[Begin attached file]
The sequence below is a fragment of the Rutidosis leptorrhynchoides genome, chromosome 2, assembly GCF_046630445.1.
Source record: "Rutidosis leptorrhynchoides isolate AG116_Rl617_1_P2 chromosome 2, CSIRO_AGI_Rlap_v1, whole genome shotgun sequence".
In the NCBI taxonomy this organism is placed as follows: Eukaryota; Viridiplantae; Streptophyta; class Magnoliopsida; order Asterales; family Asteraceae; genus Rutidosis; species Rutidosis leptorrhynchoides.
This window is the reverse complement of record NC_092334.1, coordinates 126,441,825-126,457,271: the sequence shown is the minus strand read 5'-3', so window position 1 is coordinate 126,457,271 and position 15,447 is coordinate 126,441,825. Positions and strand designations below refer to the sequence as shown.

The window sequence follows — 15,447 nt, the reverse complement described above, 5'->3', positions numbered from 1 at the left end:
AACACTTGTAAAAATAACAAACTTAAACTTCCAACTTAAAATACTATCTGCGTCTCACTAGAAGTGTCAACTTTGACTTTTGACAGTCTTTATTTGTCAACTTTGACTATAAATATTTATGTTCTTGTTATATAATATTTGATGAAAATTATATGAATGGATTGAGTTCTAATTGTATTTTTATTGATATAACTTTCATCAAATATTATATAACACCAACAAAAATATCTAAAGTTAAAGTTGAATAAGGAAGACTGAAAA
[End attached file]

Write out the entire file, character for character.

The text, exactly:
The sequence below is a fragment of the Rutidosis leptorrhynchoides genome, chromosome 2, assembly GCF_046630445.1.
Source record: "Rutidosis leptorrhynchoides isolate AG116_Rl617_1_P2 chromosome 2, CSIRO_AGI_Rlap_v1, whole genome shotgun sequence".
In the NCBI taxonomy this organism is placed as follows: Eukaryota; Viridiplantae; Streptophyta; class Magnoliopsida; order Asterales; family Asteraceae; genus Rutidosis; species Rutidosis leptorrhynchoides.
This window is the reverse complement of record NC_092334.1, coordinates 126,441,825-126,457,271: the sequence shown is the minus strand read 5'-3', so window position 1 is coordinate 126,457,271 and position 15,447 is coordinate 126,441,825. Positions and strand designations below refer to the sequence as shown.

The window sequence follows — 15,447 nt, the reverse complement described above, 5'->3', positions numbered from 1 at the left end:
AACACTTGTAAAAATAACAAACTTAAACTTCCAACTTAAAATACTATCTGCGTCTCACTAGAAGTGTCAACTTTGACTTTTGACAGTCTTTATTTGTCAACTTTGACTATAAATATTTATGTTCTTGTTATATAATATTTGATGAAAATTATATGAATGGATTGAGTTCTAATTGTATTTTTATTGATATAACTTTCATCAAATATTATATAACACCAACAAAAATATCTAAAGTTAAAGTTGAATAAGGAAGACTGAAAA